Air China Launches London Heathrow To Chengdu Route 2 Years After British Airways Scraps Route 0

Air China A330

The Chinese market is one of the fastest-growing areas in global aviation. This trend is seen everywhere, from manufacturers predicting unprecedented demand for new aircraft, to the rapid proliferation of international flights to and from China. In particular, many smaller (at least by Chinese standards) and lesser-known cities are starting to receive major international services. In many ways, this has been due to the growth of lesser-known Chinese carriers, such as Hainan Airlines and their subsidiaries, and the much lesser known Juneyao Airlines. But China’s more established airlines, such as Air China, have not been absent from this trend.

Last week, Air China expanded further by announcing the launch of a new route this spring between Chengdu’s Shuangliu International Airport (CTU) and London Heathrow (LHR). The route, scheduled to commence on April 2, 2019, will feature three weekly flights operated by an Airbus A330-200 in a high-density configuration. Air China’s high-density configuration features a smaller premium cabin, with 30 business and 207 economy seats.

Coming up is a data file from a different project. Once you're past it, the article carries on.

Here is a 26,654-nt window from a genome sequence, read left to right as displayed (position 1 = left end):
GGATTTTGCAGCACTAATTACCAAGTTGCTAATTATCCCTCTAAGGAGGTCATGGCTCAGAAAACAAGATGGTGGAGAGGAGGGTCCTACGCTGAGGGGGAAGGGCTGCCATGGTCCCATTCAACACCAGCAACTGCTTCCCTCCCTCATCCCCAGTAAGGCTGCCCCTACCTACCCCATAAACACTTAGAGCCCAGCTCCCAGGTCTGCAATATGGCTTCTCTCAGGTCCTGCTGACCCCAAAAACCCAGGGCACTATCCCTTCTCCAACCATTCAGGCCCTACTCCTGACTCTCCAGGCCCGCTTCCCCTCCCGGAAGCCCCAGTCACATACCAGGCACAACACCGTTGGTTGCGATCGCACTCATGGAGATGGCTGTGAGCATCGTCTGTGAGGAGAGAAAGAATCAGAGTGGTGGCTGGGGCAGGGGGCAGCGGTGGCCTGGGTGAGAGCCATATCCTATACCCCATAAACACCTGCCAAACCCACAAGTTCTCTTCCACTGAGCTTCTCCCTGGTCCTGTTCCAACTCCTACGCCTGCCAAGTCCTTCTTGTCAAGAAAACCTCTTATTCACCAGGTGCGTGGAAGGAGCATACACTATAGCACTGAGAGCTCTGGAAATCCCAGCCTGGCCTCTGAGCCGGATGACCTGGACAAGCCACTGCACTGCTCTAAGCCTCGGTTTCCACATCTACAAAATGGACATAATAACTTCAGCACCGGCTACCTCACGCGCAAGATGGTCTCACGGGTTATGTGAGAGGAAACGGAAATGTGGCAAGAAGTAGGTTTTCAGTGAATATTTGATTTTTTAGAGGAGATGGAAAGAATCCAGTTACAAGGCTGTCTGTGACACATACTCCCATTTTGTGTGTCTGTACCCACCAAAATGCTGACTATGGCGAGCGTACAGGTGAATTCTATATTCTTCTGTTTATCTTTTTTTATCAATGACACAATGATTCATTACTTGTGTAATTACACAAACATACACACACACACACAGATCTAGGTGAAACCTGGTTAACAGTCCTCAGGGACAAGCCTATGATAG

Air China A330
An Air China Airbus A330 – one similar to what will be used on the route. 

Air China flight CA423 will depart Chengdu at 12:25 local time and arrive in Heathrow at 16:45 local time. The return flight, CA424, will depart Heathrow at 22:00 local time and arrive in Chengdu at 15:25 the next day. Flights will operate on Tuesday, Friday and Sunday.

Route Map LHR-CTU

A Challenging Market

Flights between Heathrow and Chengdu have been tried before – with less than encouraging results. In 2013, British Airways added a service between the two cities, which featured five flights weekly. The service was reduced to three weekly flights in 2014, before they axed the route two years later.

Since then, Air China has been flying a route between London Gatwick and Chengdu – and in a vote of confidence for that route, they are upgrading it to a Heathrow service. In doing so, Air China is attempting to succeed where British Airways failed. It remains to be seen if they will fare any better, but they do have some advantages which British Airways didn’t have. In particular, the Air China brand is better known in the Chinese market itself, which provides much of the demand for routes such as these. Nevertheless, only time will tell if this will be enough to change the route’s fortunes.

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